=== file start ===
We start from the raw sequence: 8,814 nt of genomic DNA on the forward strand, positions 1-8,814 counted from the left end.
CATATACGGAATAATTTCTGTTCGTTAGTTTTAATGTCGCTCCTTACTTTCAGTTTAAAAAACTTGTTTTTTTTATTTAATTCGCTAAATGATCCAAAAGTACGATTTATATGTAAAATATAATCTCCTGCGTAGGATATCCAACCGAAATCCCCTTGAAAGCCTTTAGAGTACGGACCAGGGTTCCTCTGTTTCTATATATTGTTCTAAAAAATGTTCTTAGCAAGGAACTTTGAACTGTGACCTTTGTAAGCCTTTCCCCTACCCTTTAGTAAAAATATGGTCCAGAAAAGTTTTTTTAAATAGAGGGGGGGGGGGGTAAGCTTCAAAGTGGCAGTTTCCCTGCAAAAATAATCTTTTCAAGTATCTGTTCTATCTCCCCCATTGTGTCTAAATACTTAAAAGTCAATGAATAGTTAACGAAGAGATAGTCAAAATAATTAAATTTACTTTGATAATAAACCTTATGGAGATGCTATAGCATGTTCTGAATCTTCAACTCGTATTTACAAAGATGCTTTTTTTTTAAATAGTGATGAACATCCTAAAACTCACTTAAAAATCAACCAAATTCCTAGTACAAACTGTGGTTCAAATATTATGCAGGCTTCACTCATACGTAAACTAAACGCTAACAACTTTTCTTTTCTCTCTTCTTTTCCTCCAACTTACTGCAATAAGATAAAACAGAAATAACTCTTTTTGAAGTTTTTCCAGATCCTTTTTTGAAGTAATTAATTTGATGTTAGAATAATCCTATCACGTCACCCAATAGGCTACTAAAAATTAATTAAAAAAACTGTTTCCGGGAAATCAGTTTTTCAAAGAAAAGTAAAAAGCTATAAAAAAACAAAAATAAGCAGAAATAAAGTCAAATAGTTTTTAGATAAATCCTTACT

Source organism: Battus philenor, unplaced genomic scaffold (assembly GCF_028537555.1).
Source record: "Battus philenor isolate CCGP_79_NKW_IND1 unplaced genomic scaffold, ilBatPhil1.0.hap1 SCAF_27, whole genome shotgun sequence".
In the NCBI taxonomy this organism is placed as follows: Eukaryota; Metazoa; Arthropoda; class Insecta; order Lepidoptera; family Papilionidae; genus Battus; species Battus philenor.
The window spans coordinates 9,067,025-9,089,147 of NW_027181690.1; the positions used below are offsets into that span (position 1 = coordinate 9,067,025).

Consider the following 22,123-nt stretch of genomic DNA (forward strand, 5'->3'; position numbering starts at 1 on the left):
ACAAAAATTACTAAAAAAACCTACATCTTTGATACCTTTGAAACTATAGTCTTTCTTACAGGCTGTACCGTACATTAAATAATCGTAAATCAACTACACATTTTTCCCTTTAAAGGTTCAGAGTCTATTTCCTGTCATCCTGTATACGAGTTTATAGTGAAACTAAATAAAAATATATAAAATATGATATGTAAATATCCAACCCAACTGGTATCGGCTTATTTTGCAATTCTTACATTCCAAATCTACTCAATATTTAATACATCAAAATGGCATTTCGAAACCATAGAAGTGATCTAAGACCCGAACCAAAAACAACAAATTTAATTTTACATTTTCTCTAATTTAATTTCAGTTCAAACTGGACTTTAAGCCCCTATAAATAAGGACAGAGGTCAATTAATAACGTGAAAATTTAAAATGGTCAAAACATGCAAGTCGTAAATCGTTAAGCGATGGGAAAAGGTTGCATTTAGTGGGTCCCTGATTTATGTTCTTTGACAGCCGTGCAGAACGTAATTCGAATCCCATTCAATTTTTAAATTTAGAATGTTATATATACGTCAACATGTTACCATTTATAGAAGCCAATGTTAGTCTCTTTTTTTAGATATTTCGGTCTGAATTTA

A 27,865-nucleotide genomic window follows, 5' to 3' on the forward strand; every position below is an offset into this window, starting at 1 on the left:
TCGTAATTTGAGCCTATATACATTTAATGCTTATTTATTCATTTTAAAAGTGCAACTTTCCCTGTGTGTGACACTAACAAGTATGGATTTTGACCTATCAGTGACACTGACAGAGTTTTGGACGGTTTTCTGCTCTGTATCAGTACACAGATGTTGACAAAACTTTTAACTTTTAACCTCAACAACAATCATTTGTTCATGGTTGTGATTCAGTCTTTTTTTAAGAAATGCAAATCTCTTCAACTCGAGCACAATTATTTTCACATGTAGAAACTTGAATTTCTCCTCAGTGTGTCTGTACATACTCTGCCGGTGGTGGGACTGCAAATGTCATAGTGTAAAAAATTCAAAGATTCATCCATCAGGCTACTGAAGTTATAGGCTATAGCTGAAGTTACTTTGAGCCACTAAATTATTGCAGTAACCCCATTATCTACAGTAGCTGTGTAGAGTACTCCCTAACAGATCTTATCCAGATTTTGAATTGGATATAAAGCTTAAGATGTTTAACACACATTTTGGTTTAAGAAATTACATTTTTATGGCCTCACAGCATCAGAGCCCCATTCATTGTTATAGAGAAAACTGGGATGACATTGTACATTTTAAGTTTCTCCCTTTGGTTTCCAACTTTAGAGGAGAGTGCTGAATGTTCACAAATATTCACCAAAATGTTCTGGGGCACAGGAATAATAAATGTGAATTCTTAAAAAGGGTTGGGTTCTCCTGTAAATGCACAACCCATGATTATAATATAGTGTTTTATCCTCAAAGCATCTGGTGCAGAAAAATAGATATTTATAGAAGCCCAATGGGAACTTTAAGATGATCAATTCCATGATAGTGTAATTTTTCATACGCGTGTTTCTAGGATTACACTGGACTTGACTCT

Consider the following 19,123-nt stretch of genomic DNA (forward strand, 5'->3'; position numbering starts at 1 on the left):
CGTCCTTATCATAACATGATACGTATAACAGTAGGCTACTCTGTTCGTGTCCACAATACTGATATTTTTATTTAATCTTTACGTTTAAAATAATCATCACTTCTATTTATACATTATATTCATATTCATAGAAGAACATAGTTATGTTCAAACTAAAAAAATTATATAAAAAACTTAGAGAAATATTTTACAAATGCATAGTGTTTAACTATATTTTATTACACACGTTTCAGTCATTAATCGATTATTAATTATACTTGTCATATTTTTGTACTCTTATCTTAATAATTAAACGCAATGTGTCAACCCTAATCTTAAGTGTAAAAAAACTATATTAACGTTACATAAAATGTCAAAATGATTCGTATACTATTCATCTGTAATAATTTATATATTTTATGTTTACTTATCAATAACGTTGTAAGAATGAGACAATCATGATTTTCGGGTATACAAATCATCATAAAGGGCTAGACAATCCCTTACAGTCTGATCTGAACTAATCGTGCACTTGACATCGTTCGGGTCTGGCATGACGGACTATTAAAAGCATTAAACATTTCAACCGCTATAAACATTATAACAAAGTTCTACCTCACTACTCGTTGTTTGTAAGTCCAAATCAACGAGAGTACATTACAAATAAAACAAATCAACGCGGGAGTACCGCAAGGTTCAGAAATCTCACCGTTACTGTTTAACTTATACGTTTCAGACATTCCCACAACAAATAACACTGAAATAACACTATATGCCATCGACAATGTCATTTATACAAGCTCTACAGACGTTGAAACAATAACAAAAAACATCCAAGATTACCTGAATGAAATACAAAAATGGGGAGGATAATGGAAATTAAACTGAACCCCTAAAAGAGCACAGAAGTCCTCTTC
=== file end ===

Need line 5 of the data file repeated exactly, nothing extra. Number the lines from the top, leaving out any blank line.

In the NCBI taxonomy this organism is placed as follows: Eukaryota; Metazoa; Arthropoda; class Insecta; order Lepidoptera; family Papilionidae; genus Battus; species Battus philenor.